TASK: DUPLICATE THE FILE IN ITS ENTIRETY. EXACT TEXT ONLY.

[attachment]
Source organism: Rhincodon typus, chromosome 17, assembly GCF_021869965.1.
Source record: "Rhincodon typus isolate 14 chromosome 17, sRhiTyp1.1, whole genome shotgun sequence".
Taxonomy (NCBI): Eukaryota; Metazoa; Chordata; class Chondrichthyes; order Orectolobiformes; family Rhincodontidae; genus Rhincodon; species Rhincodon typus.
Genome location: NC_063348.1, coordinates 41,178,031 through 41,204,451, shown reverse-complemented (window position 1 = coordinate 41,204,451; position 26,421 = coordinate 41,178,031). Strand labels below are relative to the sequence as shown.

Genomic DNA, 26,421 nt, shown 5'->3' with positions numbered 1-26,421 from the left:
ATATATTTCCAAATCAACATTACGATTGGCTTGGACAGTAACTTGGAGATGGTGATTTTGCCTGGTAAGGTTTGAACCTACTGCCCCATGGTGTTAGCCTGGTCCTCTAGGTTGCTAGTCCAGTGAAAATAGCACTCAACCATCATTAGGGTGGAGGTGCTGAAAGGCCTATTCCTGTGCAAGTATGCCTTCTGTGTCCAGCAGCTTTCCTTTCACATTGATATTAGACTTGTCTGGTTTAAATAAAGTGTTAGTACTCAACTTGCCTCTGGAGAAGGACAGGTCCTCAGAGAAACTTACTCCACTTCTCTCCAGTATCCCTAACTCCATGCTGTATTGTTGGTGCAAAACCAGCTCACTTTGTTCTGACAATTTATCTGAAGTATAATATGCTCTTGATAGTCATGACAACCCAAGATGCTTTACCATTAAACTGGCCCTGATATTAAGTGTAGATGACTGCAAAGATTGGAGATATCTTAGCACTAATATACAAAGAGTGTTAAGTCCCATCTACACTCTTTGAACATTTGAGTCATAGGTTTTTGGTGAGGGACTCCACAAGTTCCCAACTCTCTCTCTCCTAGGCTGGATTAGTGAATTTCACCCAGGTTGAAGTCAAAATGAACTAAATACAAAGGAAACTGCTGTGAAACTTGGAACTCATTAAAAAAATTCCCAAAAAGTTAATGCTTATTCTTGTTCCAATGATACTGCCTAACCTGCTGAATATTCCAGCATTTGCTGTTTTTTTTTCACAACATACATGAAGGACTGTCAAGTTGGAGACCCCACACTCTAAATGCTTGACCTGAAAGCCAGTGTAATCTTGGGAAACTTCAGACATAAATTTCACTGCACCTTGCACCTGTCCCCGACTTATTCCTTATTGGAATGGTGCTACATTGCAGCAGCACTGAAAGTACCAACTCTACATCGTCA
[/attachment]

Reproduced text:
Source organism: Rhincodon typus, chromosome 17, assembly GCF_021869965.1.
Source record: "Rhincodon typus isolate 14 chromosome 17, sRhiTyp1.1, whole genome shotgun sequence".
Taxonomy (NCBI): Eukaryota; Metazoa; Chordata; class Chondrichthyes; order Orectolobiformes; family Rhincodontidae; genus Rhincodon; species Rhincodon typus.
Genome location: NC_063348.1, coordinates 41,178,031 through 41,204,451, shown reverse-complemented (window position 1 = coordinate 41,204,451; position 26,421 = coordinate 41,178,031). Strand labels below are relative to the sequence as shown.

Genomic DNA, 26,421 nt, shown 5'->3' with positions numbered 1-26,421 from the left:
ATATATTTCCAAATCAACATTACGATTGGCTTGGACAGTAACTTGGAGATGGTGATTTTGCCTGGTAAGGTTTGAACCTACTGCCCCATGGTGTTAGCCTGGTCCTCTAGGTTGCTAGTCCAGTGAAAATAGCACTCAACCATCATTAGGGTGGAGGTGCTGAAAGGCCTATTCCTGTGCAAGTATGCCTTCTGTGTCCAGCAGCTTTCCTTTCACATTGATATTAGACTTGTCTGGTTTAAATAAAGTGTTAGTACTCAACTTGCCTCTGGAGAAGGACAGGTCCTCAGAGAAACTTACTCCACTTCTCTCCAGTATCCCTAACTCCATGCTGTATTGTTGGTGCAAAACCAGCTCACTTTGTTCTGACAATTTATCTGAAGTATAATATGCTCTTGATAGTCATGACAACCCAAGATGCTTTACCATTAAACTGGCCCTGATATTAAGTGTAGATGACTGCAAAGATTGGAGATATCTTAGCACTAATATACAAAGAGTGTTAAGTCCCATCTACACTCTTTGAACATTTGAGTCATAGGTTTTTGGTGAGGGACTCCACAAGTTCCCAACTCTCTCTCTCCTAGGCTGGATTAGTGAATTTCACCCAGGTTGAAGTCAAAATGAACTAAATACAAAGGAAACTGCTGTGAAACTTGGAACTCATTAAAAAAATTCCCAAAAAGTTAATGCTTATTCTTGTTCCAATGATACTGCCTAACCTGCTGAATATTCCAGCATTTGCTGTTTTTTTTTCACAACATACATGAAGGACTGTCAAGTTGGAGACCCCACACTCTAAATGCTTGACCTGAAAGCCAGTGTAATCTTGGGAAACTTCAGACATAAATTTCACTGCACCTTGCACCTGTCCCCGACTTATTCCTTATTGGAATGGTGCTACATTGCAGCAGCACTGAAAGTACCAACTCTACATCGTCA